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Falling loonie tied to underperforming economy – Business – CBC News


Falling loonie tied to underperforming economy – Business – CBC News.

The Conference Board of Canada is calling the decline in the Canadian dollar the economic story of the year so far, predicting further declines as the Canadian economy underperforms.

The loonie began the day stronger on Thursday, rising to 91.48 US in early trading, up from its close of 91.37 US yesterday. It closed up 0.16 of a cent to 91.53 cents US.

The Canadian currency fell 6.6 per cent in 2013, after trading at par with the greenback in February, and is down more than three per cent since the beginning of the year.

‘Markets are betting that the Canadian economy will continue to underperform’– Glen Hodgson, Conference Board

The Conference Board, an economic and policy think tank, said the falling dollar is a sign of lack of confidence in Canadian growth prospects.

“Arguably more important than the value of the loonie is the signal it sends about the Canadian economy. Markets are betting that the Canadian economy will continue to underperform,” chief economist Glen Hodgson said in a report released today.

Loonie 20140109The Canadian dollar is trading at its lowest levels since 2009, after falling from par in February 2013. (Paul Chiasson/Canadian Press)

“This assessment is consistent with our own forecast, which calls for U.S. gross domestic product to grow by 3.1 per cent in 2014, much better than Canadian growth of 2.3 per cent,” he continued.

Hodgson is not the only economist predicting Canada’s GDP growth will underperform the U.S. Towers Watson’s annual survey of Canada’s top economists and analysts found most believe Canada will lag the U.S. in both economic activity and job creation over the next few years.

Too many plant closures

“With a lower Canadian dollar, there is hope that manufacturing businesses, and certainly the export sector of the economy, can contribute to reducing the unemployment rate in the next few years,” said Janet Rabovsky, Towers Watson director of investment consulting.

“That being said, recent announcements about industrial plant closures in Ontario would indicate that the cycle has not yet turned.”

Hodgson agreed that it is not clear if Canadian exporters will be able to fully capitalize on a weaker dollar because of the loss of capacity in the manufacturing sector since 2008.

There have been deep slashes in export-dependent industries — such as autos and parts — and a shift of much U.S. production to the southern states, so Canadian suppliers may not benefit as quickly as in the past from the U.S. recovery, he said.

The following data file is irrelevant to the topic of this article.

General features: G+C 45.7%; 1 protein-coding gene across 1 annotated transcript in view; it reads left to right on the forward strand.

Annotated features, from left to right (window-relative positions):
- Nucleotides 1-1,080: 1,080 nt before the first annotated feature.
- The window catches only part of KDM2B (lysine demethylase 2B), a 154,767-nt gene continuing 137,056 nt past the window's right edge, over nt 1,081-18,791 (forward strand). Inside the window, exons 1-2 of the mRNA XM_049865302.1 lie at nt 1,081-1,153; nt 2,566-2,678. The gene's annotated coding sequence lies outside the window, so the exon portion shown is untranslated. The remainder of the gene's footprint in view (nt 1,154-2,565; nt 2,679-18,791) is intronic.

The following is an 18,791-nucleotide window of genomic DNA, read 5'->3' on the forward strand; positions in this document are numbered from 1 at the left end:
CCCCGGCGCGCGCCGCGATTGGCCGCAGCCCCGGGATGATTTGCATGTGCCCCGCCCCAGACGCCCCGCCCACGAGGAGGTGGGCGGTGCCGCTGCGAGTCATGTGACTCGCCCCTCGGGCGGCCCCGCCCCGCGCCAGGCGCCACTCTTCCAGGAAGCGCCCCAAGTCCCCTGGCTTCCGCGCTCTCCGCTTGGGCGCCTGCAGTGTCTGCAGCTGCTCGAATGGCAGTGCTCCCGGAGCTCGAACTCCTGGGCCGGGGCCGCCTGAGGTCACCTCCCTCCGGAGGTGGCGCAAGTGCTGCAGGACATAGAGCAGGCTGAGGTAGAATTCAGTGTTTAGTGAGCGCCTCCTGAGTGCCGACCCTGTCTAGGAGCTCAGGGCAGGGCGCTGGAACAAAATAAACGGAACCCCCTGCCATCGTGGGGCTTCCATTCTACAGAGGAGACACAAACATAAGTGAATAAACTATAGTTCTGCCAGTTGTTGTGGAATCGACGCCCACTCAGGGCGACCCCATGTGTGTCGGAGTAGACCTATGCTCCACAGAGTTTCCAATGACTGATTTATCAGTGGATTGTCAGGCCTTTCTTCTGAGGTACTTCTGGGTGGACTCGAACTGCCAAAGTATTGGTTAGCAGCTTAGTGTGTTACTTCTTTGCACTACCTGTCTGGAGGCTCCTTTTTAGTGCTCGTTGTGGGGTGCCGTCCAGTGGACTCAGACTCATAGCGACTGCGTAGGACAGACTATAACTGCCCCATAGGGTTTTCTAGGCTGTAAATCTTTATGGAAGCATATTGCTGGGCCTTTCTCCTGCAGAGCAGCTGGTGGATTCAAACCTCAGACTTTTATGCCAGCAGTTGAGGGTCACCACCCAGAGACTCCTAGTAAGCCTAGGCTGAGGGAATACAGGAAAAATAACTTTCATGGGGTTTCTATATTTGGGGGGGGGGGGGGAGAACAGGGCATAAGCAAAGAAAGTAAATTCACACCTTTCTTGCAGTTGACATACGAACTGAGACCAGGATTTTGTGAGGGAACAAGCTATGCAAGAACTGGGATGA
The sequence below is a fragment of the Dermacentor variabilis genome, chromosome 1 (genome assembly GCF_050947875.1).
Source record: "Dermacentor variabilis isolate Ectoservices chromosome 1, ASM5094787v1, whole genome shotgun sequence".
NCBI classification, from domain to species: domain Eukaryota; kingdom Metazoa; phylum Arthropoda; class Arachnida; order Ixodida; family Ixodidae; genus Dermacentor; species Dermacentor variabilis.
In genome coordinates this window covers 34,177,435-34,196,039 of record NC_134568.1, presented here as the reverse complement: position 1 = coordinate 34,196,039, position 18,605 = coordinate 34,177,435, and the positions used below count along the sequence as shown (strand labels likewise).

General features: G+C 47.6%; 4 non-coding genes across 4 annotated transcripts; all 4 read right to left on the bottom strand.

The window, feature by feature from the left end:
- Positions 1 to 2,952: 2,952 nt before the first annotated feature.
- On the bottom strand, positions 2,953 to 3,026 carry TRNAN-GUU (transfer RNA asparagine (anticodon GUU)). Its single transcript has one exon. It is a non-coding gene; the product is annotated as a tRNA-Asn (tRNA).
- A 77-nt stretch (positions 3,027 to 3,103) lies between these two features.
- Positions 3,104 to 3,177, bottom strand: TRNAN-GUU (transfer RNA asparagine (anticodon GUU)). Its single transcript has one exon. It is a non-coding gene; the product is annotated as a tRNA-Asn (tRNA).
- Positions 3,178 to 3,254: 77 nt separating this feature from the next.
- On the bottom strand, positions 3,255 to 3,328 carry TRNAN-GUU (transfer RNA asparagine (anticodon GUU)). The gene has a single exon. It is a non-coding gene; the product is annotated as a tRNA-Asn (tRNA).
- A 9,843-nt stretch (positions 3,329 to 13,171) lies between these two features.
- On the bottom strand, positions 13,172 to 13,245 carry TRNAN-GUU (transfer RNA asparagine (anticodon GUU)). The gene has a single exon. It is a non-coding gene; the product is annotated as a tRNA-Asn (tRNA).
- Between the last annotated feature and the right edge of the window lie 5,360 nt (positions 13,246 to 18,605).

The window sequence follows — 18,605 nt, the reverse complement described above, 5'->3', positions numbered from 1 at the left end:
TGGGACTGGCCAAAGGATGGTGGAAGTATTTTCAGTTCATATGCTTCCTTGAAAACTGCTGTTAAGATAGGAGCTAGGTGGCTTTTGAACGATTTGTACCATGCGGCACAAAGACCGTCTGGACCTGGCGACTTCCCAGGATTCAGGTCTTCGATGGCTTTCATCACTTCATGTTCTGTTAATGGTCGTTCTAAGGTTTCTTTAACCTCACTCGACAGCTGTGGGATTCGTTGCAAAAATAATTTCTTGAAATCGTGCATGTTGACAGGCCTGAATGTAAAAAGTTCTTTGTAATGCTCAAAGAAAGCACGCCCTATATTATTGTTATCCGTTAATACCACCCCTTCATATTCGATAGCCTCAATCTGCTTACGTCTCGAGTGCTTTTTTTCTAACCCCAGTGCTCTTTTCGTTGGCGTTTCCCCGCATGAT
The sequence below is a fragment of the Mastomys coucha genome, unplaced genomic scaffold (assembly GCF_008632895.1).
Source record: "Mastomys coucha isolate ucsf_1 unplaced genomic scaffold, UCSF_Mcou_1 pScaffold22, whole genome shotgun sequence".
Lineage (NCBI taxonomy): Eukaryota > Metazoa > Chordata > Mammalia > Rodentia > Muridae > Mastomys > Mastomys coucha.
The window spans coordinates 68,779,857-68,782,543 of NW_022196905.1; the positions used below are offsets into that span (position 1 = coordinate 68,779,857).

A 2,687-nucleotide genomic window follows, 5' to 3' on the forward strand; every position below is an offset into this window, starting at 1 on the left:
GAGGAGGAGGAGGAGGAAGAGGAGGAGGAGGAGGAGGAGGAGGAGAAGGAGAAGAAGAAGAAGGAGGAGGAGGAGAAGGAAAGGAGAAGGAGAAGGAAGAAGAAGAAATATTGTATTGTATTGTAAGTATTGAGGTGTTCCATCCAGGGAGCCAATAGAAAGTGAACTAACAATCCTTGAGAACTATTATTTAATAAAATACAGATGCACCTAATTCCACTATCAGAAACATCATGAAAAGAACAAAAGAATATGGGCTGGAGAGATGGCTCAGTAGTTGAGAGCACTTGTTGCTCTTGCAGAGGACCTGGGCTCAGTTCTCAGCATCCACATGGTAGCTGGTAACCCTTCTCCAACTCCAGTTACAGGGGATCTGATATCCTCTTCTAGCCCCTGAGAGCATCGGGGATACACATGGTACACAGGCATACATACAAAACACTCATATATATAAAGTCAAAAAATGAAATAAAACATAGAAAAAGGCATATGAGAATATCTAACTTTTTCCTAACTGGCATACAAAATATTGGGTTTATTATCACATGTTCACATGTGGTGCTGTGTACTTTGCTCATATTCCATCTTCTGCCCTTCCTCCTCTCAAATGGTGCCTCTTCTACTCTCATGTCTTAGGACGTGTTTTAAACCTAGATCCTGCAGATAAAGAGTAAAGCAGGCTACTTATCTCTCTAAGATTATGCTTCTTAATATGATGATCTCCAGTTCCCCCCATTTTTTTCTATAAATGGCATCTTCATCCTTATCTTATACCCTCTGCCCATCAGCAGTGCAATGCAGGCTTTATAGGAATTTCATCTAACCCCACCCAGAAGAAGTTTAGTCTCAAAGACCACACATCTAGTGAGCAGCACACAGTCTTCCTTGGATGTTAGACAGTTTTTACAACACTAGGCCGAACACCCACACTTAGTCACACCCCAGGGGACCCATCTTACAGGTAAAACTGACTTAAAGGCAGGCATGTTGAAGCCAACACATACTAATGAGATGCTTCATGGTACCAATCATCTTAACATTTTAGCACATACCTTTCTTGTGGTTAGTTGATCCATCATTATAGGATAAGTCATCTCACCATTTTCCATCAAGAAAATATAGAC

He also points to the hit consumers may take from higher prices.

TD chief economist Craig Alexander said the U.S. Fed’s “decision to taper asset purchases has greased the skids under an already depreciating loonie.”

Traders rush back to U.S. dollar

The Fed decided in December to taper its U.S. bond-buying program to $75 billion US a month and as good economic news out of the U.S. continues to roll in, it is expected to continue tapering.

But that has encouraged traders to buy the U.S. dollar, leading to a rush away from the Canadian dollar.

“However, the fundamentals are not Canadian-dollar positive either, and the loonie likely has further to fall,” Alexander said in a research note.

BMO chief economist Doug Porter predicts a falling dollar will actually help boost Canadian GDP in the long-term – as much as 1.5 percentage points over the next two years if the loonie falls to 90 cents or lower.

“There are definitely losers, such as consumers, travellers, utilities, broadcasters, sports teams. But there are also lots of winners. The beleaguered manufacturing and domestic tourism sectors will find the biggest relief from the weaker currency. Even some retailers will be breathing a tad easier, as the loud siren call of cross-border shopping fades for consumers with each tick down in the currency,” he said.


1 Comment

  1. My comment:
    I continue to be amazed by the poor understanding of basic mathematics by economists, or perhaps it’s because their models simply ignore certain fundamentals, like resource limits and debt. Most importantly, the exponential growth that economic systems require is impossible to sustain on a finite planet, and we seem to be encountering important resource limits, such as inexpensive oil-a resource that has underpinned economic expansion for the past two hundred years. Look at what a jump to $147/barrel did to the global economic system in 2008, a contraction we have yet to overcome (despite propaganda to the contrary).
    We are also experiencing a burgeoning global currency war as others have commented. We live on a single planet with a finite amount of trade (there are only so many consumers) that every nation is fighting over. When one nation increases its exports (usually due to a falling currency), another loses them; you can only split the pie so much.
    The unfortunate aspect of all this is what history shows tends to happen: currency wars lead to trade wars; trade wars lead to real wars. Real wars involve each country’s young men and women fighting on behalf of the elite who never seem to suffer from any of this…

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